Here’s a better look at the fabric, which is a Japanese cotton print I bought at Designer Fabrics on Queen Street West in Toronto last summer. I was just there yesterday and this still have some for sale. The belt I bought a few years ago from Peeko Apparel on Etsy, who seems to have since closed up shop, unfortunately.                                                                                                                                                                                                                 B6312 Jumpsuit

I still need to do a bit of altering to the top half. I cut the top in the smallest size and graded the pants part out to the next size up. The top is still rather wide and the armholes are very deep so I think it will look better if I resew the side seams to cinch it in a bit more.

B6312 Jumpsuit

I had to use these awesome shoes for this photo shoot, because if I attempt to wear them In Real Life I have to mince around very slowly and carefully or else be carried around on a divan. The latter never happens so basically I just don’t wear them. 😦  I’m sure you have a story about a pair of shoes that function more as a sculpture in your home than as practical tools for locomotion, amirite?

B6312 Jumpsuit

I find I need to fuss a little bit to get the fabric to gather just right under the belt. I wonder if I should’ve just gone for a jumpsuit with an actual waistband instead. What do you think?

B6312 Jumpsuit

It was the most perfect Spring day when #UnsungSewingBlogHero and I shot these pics, with the lilacs and crabapple trees in full bloom. Glorious!

crabapple blossoms

Thanks so much for stopping by for a look!

M7127: The sweet sound of sewing block crumbling

This is my new cozy-yet-kinda-sexy shirt that I just *loooooooove*.

McCall's 7127 houndstooth crossover top

There’s something kinda saucy about a low-cut back, don’t you think?

McCall's 7127 houndstooth crossover top

This is McCall’s 7127, view B, a very easy top that has only 3 pattern pieces to cut. It was just what I needed to break through the sewing block wall that kept me from finishing any sewing since December. On a whim I pulled this pattern out of my stash, grabbed this fabric that I had been saving for something else, and got down to business without thinking about it too much. Within a few hours I was done. It gave me a great sense of relief to finally complete a sewing project! Sometimes I spend way too much time deliberating, second-guessing, hesitating, etc., and not enough time just sewing.

McCall's 7127 houndstooth crossover top

I love the houndstooth pattern that also looks a bit like Space Invaders. The fabric is a polyester stretch jersey I found at Fabricland. It’s very soft and all kinds of comfortable to wear.

McCall's 7127 houndstooth crossover top

Some notes on the pattern: it does not include bust darts, which isn’t a problem for me but may be for gals with a fuller bust. You can even see in the picture below where the fabric bunches a bit near my armpit, which a dart would take care of nicely, but this sort of thing doesn’t bother me. Also of note is that the line drawing for the pattern doesn’t really convey the fact that the shirt has drop shoulders. I thought at first that the shoulder fit was way off but it’s clearly drafted this way, and works just fine for me.

McCall's 7127 houndstooth crossover top

McCall's 7127 houndstooth crossover top

My cats like to follow me around if I’m doing a photo shoot in the back alley. Look at dis guy!!!


Thanks to my lovely #UnsungSewingBlogHero for the pics!

Thanks, Mom, for Teaching Me to Love Sewing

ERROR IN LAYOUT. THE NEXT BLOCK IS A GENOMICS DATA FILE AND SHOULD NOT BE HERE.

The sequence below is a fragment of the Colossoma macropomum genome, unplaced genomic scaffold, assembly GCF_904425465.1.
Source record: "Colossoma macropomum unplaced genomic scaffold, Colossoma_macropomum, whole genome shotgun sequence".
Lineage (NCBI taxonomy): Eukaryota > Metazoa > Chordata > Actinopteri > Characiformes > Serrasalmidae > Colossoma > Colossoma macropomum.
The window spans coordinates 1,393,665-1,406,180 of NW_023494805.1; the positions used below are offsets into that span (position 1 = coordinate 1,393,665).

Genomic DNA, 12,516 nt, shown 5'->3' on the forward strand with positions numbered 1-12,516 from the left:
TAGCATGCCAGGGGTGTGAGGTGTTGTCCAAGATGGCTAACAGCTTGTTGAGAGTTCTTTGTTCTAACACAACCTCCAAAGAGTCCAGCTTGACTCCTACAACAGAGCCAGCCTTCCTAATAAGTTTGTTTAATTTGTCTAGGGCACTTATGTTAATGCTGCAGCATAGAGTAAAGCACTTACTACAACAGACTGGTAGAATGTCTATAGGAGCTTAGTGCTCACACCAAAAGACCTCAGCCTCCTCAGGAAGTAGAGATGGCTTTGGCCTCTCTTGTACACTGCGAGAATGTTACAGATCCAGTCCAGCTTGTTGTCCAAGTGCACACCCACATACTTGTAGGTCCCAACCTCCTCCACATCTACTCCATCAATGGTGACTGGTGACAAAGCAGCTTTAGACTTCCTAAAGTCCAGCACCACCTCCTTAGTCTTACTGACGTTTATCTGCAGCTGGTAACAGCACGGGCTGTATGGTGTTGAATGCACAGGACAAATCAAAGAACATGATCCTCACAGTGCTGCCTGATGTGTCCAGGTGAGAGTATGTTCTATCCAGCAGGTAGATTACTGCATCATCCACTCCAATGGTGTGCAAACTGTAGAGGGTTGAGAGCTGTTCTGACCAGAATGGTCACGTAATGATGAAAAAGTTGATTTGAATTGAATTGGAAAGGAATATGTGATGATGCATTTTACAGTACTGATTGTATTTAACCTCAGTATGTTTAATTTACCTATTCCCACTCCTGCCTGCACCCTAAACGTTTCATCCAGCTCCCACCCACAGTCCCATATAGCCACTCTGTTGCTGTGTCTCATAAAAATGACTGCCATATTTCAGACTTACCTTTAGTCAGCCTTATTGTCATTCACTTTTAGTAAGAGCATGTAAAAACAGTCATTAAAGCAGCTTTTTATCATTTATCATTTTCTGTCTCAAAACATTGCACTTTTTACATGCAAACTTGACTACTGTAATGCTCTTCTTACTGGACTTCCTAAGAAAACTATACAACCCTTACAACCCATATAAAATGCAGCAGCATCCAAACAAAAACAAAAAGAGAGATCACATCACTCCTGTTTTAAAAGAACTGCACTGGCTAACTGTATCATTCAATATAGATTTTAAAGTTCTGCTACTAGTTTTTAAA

My mother sewed my prom dress for me. It’s a MASTERPIECE. It was 1988 and we were big on, well, BIG. Big hair, big flounces, and lots of taffeta.

Taffeta prom dress

Look at that sweetheart neckline and that flattering drop waist. And there’s boning in that bodice — boning!

But wait, there’s more icing on the back:


Look at those layers, and that BOW!


Points to anyone who can identify the pattern this came from! I don’t have the pattern anymore, but it would’ve been one of the big 4 pattern companies, published around 1988 or so. Mom and I picked it out at our local Fabricland where we also bought that gorgeous teal taffeta.

Here’s the dress in action in 1989. My friend Sue took home the award for biggest sleeves, and we both got honorary mentions for having had our shoes dyed to match our dresses exactly. 😉

prom dresses

I *looooved* this dress. I still do. The taffeta is crisp and makes wonderful swishy sounds when I move in it. If you look closely you can just make out a sort of wood-grain pattern in the fabric. And that colour? Best. Ever. What are the chances 80’s gowns will come back in fashion so I can wear this out somewhere?

I can’t believe my mother made this for me. She spent countless hours, and did such an amazing job. It’s hard to express adequate gratitude for such an extraordinary and personal gift…but here goes:

Thanks, mom, for your effort and sacrifice in making this dress! And for teaching me to sew when I was young. I think the first thing we sewed together was a few small stuffed Christmas ornaments that showed up on the tree year after year, remember those? Then there was the Grade 8 graduation dress you made for me:


You taught me to knit, too, and I still remember that ridiculous forest-green “scarf” I made, complete with unintentional dropped-stitch “eyelets” and featuring a “stylish too-short-for-a-scarf look” because I got too frustrated to knit a full length scarf. I think dad might’ve actually worn it out. I’m still blown away by the curling sweater you knitted for dad in the 60s — I found it in the cedar chest in the basement the 80s and wore it religiously for a while — even in the rain, sorry! — and it’ll be a cherished keepsake for years to come.


Mom, you’re a great role model who instilled in me a love of creative arts such like sewing, knitting, and baking, too. Thanks for making those things part of my life as a kid growing up. And thanks for giving me your old Singer sewing machine when you finally decided you wouldn’t be doing any more sewing yourself. Having that in the house allowed me to dive back into sewing when the notion took me a few years ago. Thanks for all of that, and for being the best mom ever. I’m a very lucky person to have a mother like you. Love you! xo

Mom & dad on their wedding day in 1957

Mom & dad on their wedding day in 1957

Ok, you didn’t think I’d be able to write another sentimental post without adding a little smart-alecky-ness here at the end, did you? This may actually be my favourite photo of me wearing the prom dress in 1989 (sorry, mom):

Flipping the bird in my prom dress

A little teenage contempt was just the right accessory for this frilly dress.